(The picture to the left was one that was taken by a newspaper photographer. I am in the front on my knees; Ralph Elliot is to my left; Kent Whalen to my right; and behind him, holding the flag staff, Robert Ryan.)

As you now know I attended Saint Thomas Aquinas School from grade three through to grade eight. This school, with help from the parents (not mine) saw to the organization of a troop of cubs and a troop of scouts. I joined, in turn, both the cubs and the scouts. Cubs ranged between the years 7 to 11; Scouts began at age 12. A third division to which the older boys aspired was the Venture Scouts. I enjoyed both being a cub (though I do not have much of a memory of those days as a cub) and being a scout. The real keeners earned so many badges they had to have them sewed on to a bandoleer; and some became an "Eagle Scout." As for me I had badges, but not that many that they could not be sewed onto my sleeves. I do not exactly recollect, but I might have made a "Sixer," or was it a "Seconder."

"In the Scout Association, Sixes are led by a 'Sixer' and have a 'Seconder' as a backup. The Sixer wears two stripes on his/her uniform and the Seconder one stripe. When a Cub Scout is made a Sixer, the Second's badge (with one stripe) should be removed and replaced with the Sixer's badge. The members of a six are distinguished by the colour of the woggle they wear on their Group neckerchief (known elsewhere as a Group scarf).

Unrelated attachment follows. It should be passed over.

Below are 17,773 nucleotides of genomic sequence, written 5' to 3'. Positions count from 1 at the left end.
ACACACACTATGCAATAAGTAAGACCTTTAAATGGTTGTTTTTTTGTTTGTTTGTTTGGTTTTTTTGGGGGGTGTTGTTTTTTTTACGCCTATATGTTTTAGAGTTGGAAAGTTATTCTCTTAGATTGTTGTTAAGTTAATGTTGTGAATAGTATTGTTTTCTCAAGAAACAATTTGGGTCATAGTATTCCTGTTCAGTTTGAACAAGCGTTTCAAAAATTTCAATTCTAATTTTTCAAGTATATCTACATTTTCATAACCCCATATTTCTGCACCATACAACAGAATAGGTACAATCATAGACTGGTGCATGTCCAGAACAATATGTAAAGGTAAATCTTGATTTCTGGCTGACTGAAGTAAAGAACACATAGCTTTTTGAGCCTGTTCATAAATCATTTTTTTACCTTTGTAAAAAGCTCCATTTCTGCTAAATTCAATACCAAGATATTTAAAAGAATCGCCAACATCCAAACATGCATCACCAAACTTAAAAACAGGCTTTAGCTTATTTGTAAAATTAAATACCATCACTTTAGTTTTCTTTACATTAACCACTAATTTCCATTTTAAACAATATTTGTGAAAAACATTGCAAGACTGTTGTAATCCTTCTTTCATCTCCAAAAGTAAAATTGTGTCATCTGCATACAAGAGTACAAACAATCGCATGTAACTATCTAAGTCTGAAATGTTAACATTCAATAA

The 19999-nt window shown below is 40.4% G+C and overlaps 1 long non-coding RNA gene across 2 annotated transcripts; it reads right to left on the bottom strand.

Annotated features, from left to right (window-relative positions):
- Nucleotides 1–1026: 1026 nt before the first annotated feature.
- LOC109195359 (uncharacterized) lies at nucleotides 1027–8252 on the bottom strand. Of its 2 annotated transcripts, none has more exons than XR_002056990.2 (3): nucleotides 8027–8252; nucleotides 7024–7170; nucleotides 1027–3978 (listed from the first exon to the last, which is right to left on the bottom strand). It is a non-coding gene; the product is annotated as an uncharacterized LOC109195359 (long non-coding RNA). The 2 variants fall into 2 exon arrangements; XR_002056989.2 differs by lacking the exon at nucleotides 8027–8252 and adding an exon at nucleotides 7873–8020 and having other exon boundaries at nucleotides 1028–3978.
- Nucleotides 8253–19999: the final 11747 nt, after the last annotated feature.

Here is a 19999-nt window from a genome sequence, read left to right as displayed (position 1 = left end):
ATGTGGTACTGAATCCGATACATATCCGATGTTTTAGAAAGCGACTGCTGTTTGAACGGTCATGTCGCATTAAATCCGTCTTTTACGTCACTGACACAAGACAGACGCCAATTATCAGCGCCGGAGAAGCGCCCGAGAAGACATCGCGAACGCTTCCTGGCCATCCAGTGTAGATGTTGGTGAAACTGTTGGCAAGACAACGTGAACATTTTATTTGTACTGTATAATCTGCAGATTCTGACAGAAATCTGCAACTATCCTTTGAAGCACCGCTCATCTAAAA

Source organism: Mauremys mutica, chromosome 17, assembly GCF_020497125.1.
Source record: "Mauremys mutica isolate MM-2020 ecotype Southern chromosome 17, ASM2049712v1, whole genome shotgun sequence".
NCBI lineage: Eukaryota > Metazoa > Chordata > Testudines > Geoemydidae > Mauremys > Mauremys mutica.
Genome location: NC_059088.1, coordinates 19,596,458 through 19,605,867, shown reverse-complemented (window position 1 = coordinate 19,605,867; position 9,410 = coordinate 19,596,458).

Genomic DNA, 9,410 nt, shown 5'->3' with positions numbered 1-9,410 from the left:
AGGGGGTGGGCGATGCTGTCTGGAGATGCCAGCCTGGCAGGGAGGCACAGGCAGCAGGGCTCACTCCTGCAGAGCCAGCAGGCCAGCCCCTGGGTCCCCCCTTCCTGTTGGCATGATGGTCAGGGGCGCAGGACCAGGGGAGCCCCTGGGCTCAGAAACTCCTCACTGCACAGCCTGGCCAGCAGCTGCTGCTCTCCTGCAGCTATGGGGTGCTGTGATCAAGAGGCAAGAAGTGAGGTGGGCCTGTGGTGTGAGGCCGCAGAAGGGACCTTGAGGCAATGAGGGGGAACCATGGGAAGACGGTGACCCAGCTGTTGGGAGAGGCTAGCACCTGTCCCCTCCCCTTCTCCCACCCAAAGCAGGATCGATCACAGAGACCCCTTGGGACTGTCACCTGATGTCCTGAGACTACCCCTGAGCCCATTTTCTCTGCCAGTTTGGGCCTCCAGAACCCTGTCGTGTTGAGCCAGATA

The three points of the fleur-de-lys, Scout salute, and Scout sign remind the Scout of the three points of the Cub Scout's Promise: 'Duty to God and Queen, Helpfulness to other people, and Obedience to the Cub Scout Law.'"
As one got older, there was a tendency to look down on scouts. I left them, I am not sure in what year; but, before long, I was a "Sea Cadet." They were not organized by the school but by the Royal Canadian Navy (Reserve), HMS Scotian. I do not recall that I spent much time as "Sea Scout," though being one for a time served me when I went off to University and applied to a reservist officer's programme called The University Naval Trainees Division (UNTD). We will come to that a couple of chapters ahead.

Student ID Card, 1954